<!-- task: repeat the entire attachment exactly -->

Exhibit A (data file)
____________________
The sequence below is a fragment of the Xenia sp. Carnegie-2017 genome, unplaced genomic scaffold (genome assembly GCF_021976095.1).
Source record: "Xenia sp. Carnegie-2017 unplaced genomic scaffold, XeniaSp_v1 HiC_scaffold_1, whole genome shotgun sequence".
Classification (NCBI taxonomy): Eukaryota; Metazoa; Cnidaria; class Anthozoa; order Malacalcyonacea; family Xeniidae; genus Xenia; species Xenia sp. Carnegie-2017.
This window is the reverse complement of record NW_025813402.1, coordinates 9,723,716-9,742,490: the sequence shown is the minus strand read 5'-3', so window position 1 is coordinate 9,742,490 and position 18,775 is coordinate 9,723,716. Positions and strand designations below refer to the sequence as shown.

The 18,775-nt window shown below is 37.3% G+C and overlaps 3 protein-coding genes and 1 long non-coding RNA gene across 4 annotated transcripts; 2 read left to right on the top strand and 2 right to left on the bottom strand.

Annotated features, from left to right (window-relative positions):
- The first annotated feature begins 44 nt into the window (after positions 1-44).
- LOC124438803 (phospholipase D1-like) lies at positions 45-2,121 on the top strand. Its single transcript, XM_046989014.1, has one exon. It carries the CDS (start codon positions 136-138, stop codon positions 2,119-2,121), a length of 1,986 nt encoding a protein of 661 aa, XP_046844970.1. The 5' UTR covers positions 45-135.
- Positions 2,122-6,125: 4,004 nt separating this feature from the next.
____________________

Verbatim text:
The sequence below is a fragment of the Xenia sp. Carnegie-2017 genome, unplaced genomic scaffold (genome assembly GCF_021976095.1).
Source record: "Xenia sp. Carnegie-2017 unplaced genomic scaffold, XeniaSp_v1 HiC_scaffold_1, whole genome shotgun sequence".
Classification (NCBI taxonomy): Eukaryota; Metazoa; Cnidaria; class Anthozoa; order Malacalcyonacea; family Xeniidae; genus Xenia; species Xenia sp. Carnegie-2017.
This window is the reverse complement of record NW_025813402.1, coordinates 9,723,716-9,742,490: the sequence shown is the minus strand read 5'-3', so window position 1 is coordinate 9,742,490 and position 18,775 is coordinate 9,723,716. Positions and strand designations below refer to the sequence as shown.

The 18,775-nt window shown below is 37.3% G+C and overlaps 3 protein-coding genes and 1 long non-coding RNA gene across 4 annotated transcripts; 2 read left to right on the top strand and 2 right to left on the bottom strand.

Annotated features, from left to right (window-relative positions):
- The first annotated feature begins 44 nt into the window (after positions 1-44).
- LOC124438803 (phospholipase D1-like) lies at positions 45-2,121 on the top strand. Its single transcript, XM_046989014.1, has one exon. It carries the CDS (start codon positions 136-138, stop codon positions 2,119-2,121), a length of 1,986 nt encoding a protein of 661 aa, XP_046844970.1. The 5' UTR covers positions 45-135.
- Positions 2,122-6,125: 4,004 nt separating this feature from the next.